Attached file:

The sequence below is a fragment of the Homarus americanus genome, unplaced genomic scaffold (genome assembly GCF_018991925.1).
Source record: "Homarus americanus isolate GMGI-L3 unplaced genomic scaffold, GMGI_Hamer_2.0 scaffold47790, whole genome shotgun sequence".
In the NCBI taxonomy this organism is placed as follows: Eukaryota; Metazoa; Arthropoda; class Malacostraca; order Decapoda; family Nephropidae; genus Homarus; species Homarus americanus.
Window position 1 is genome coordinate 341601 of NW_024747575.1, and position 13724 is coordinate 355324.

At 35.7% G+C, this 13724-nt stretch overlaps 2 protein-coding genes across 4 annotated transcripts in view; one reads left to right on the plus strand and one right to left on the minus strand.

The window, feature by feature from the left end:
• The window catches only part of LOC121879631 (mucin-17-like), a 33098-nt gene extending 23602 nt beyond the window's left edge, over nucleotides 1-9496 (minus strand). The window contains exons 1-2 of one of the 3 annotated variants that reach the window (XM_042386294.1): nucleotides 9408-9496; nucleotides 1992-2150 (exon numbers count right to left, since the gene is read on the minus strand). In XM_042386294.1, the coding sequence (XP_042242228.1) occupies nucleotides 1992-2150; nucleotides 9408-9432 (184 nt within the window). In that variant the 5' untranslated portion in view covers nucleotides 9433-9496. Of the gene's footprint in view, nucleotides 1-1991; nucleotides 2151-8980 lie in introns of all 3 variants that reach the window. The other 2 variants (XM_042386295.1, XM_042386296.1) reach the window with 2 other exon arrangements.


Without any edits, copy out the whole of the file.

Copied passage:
The sequence below is a fragment of the Homarus americanus genome, unplaced genomic scaffold (genome assembly GCF_018991925.1).
Source record: "Homarus americanus isolate GMGI-L3 unplaced genomic scaffold, GMGI_Hamer_2.0 scaffold47790, whole genome shotgun sequence".
In the NCBI taxonomy this organism is placed as follows: Eukaryota; Metazoa; Arthropoda; class Malacostraca; order Decapoda; family Nephropidae; genus Homarus; species Homarus americanus.
Window position 1 is genome coordinate 341601 of NW_024747575.1, and position 13724 is coordinate 355324.

At 35.7% G+C, this 13724-nt stretch overlaps 2 protein-coding genes across 4 annotated transcripts in view; one reads left to right on the plus strand and one right to left on the minus strand.

The window, feature by feature from the left end:
• The window catches only part of LOC121879631 (mucin-17-like), a 33098-nt gene extending 23602 nt beyond the window's left edge, over nucleotides 1-9496 (minus strand). The window contains exons 1-2 of one of the 3 annotated variants that reach the window (XM_042386294.1): nucleotides 9408-9496; nucleotides 1992-2150 (exon numbers count right to left, since the gene is read on the minus strand). In XM_042386294.1, the coding sequence (XP_042242228.1) occupies nucleotides 1992-2150; nucleotides 9408-9432 (184 nt within the window). In that variant the 5' untranslated portion in view covers nucleotides 9433-9496. Of the gene's footprint in view, nucleotides 1-1991; nucleotides 2151-8980 lie in introns of all 3 variants that reach the window. The other 2 variants (XM_042386295.1, XM_042386296.1) reach the window with 2 other exon arrangements.